As Sadie Dupuis and I listened to Laetitia Tamko, who was opening for Dupuis’ new pop-synth band Sad13 (pronounced “Sad Thirteen”), the one-woman-band Vagabon from NYC lit up the room with heavy riffs and smoke-toned vocals. On “Cold Apartment Floors,” I started feeling like I was at an East Coast basement show again. Then this happened, which totally confirmed those sensations:
Then on “Shadows,” Tamko sang, “You said you moved to Colorado, where the sun and moon always blew,” and I remembered where I was again: The Larimer Lounge in Denver, standing with Dupuis from Speedy Ortiz, the singer with the dolled-up voice that pops over heavy guitars and melodic distortion who I’ve been listening to regularly for 3+ years standing with me, her fuzzy blue cat ears nodding in approval of her friend Vagabon onstage.
That’s a big theme on Dupuis’ new album Slugger: women supporting women, which Dupuis demonstrated IRL on Saturday. The tracks on Slugger, like “The Sting,” have Dupuis alternating between slaying rigid hooks, fluttering keyboards, and electronic beats that make Sad13 an unapologetically synth-pop band who gravitates away from the grunge sound Dupuis is known for in certain indie-rock circles. But the truth is, Sad13 was feminist girl rock that Denver wasn’t ready for and didn’t show up for in the same masses who turned out for Speedy Ortiz when they were in the city back in April. And Denver missed out.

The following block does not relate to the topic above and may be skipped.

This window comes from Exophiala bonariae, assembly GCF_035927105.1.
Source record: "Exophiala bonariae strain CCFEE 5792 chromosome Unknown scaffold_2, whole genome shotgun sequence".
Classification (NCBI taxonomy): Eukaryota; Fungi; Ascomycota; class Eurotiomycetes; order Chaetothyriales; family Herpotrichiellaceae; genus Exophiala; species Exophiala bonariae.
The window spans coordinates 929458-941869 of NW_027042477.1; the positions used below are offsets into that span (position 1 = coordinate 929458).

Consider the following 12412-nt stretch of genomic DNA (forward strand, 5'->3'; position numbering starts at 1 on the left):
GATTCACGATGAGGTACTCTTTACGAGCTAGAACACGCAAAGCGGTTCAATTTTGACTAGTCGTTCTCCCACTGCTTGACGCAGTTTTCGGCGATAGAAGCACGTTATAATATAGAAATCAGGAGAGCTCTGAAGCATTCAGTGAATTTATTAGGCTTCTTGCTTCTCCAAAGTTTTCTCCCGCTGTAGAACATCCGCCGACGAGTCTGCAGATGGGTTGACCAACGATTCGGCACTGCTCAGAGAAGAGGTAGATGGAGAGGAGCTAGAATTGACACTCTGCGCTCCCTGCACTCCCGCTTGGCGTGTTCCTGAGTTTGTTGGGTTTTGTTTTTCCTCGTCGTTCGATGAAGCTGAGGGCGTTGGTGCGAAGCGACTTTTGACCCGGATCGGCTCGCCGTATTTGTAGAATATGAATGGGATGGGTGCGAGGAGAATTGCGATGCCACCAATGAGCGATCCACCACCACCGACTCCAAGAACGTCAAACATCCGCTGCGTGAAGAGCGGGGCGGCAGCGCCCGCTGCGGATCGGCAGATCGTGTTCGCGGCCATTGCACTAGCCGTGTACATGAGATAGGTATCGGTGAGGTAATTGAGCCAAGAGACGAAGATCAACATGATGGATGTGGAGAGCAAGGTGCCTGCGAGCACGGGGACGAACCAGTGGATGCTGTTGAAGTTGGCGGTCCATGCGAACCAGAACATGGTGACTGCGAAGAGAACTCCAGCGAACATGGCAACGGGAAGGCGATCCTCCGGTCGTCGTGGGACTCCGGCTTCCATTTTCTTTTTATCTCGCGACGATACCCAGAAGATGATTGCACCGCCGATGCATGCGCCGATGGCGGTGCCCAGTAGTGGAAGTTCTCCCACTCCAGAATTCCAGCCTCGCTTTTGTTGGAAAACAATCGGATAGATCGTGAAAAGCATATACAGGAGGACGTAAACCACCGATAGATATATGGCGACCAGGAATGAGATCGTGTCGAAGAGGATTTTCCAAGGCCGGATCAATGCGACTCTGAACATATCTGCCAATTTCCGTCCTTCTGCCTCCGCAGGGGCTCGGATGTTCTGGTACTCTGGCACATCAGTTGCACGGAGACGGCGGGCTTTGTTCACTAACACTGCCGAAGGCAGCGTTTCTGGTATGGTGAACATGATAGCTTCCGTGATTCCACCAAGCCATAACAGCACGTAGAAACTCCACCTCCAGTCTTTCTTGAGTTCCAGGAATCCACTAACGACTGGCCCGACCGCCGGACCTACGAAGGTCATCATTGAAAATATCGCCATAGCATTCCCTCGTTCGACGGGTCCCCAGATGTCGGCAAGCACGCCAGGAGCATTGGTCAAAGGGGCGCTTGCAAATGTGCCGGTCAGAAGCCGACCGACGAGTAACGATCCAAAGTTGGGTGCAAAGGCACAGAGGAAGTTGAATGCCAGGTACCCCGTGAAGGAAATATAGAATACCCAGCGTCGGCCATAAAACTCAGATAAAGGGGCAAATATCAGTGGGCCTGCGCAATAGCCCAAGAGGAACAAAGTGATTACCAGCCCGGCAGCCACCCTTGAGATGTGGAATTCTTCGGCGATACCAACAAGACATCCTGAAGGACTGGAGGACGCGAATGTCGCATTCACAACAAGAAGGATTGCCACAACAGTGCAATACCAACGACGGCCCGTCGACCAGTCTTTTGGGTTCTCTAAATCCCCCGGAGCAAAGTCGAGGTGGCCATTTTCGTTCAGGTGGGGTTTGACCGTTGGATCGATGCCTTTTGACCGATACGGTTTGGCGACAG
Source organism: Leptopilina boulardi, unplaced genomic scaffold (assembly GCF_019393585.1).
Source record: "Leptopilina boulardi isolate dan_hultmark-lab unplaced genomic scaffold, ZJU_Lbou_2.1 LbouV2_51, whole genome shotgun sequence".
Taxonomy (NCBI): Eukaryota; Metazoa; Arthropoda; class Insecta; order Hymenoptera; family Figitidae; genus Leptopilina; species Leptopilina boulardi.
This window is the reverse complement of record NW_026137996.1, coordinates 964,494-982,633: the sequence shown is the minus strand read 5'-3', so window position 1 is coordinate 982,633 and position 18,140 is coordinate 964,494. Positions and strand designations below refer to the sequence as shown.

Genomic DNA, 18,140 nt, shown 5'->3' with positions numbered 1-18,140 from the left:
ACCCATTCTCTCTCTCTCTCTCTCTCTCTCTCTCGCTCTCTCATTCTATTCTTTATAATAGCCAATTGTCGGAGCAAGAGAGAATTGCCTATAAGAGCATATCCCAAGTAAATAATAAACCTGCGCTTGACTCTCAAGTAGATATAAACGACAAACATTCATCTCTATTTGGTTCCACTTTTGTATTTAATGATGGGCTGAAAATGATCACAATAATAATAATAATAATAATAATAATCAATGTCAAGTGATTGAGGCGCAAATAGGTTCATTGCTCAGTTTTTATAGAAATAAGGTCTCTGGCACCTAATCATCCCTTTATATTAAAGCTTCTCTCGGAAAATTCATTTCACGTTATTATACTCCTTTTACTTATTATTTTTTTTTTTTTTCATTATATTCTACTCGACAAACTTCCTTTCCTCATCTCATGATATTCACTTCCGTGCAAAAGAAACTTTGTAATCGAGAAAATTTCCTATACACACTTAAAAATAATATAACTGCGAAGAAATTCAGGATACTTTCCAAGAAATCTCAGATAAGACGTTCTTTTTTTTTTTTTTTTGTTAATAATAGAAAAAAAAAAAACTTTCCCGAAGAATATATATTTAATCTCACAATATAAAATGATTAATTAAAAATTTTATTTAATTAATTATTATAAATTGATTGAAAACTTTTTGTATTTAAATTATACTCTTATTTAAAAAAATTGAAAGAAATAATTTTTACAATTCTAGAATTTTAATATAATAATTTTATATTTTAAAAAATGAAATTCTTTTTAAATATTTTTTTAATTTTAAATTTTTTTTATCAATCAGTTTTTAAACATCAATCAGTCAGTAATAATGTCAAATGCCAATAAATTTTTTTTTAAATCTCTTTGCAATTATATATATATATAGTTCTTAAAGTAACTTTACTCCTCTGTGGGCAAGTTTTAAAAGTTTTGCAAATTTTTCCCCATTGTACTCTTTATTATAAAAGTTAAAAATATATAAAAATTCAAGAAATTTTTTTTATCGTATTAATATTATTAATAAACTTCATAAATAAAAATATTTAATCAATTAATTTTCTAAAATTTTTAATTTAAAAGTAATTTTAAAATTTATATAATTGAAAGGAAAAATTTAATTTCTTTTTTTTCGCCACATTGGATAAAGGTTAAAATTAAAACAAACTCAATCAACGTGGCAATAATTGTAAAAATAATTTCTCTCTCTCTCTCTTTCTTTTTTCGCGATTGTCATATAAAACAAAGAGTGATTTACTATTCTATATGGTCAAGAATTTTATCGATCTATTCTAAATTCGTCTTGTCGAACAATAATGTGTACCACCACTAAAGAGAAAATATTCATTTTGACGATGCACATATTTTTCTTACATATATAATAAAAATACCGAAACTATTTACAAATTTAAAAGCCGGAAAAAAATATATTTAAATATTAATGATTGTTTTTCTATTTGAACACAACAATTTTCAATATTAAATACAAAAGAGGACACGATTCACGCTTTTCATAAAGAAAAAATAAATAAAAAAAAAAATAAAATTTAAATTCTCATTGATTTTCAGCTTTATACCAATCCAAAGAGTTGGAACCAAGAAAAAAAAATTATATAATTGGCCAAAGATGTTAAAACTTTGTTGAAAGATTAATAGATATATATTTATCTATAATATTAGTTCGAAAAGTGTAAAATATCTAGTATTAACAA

I got talk with Dupuis for a hot second about the “de-escalation strategies” she had printed out for people to take from her merch table, before her set with Jade Payne from Aye Nako, a Brooklyn punk band known for songs about the experiences of being black, trans, and queer on lead guitar, and with Emily Reo, on bass, a solo artist in her own right. Dupuis and Sad13 are slaying stereotypes by being totally inclusive and genuine about it, while also promoting this empowering “third space” for people like us, who find themselves show-hopping throughout our weekends.
“Claws protracted, but we’re not scratching/We boost each other up… I just want to hype my best girls,” Dupuis called out when closing their set with “Hype.” The women who came together to bring Denver Sad13 modeled the efforts of women, people of color, and non-binary artists to slug home runs for the third places they’re trying to cultivate into safe spaces. And that’s why we need Dupuis and her friends being the new champions of protest music, and of feminist punk rock right now. We need ladies that will be louder, bossier, and will fight like hell for people like me to be able to go to my “third place” solo to support my ladies without hassle. Right?
Try and catch the Sad13 tour if you can. Dupuis plays baseball game themed music in-between songs and they even have a Christmas tune! This is the next generation of feminist punk rock in action.
All photos, videos, tweets, and embedded tracks per the artists featured and those credited. This feature was edited for brevity and clarity by BolderBeat.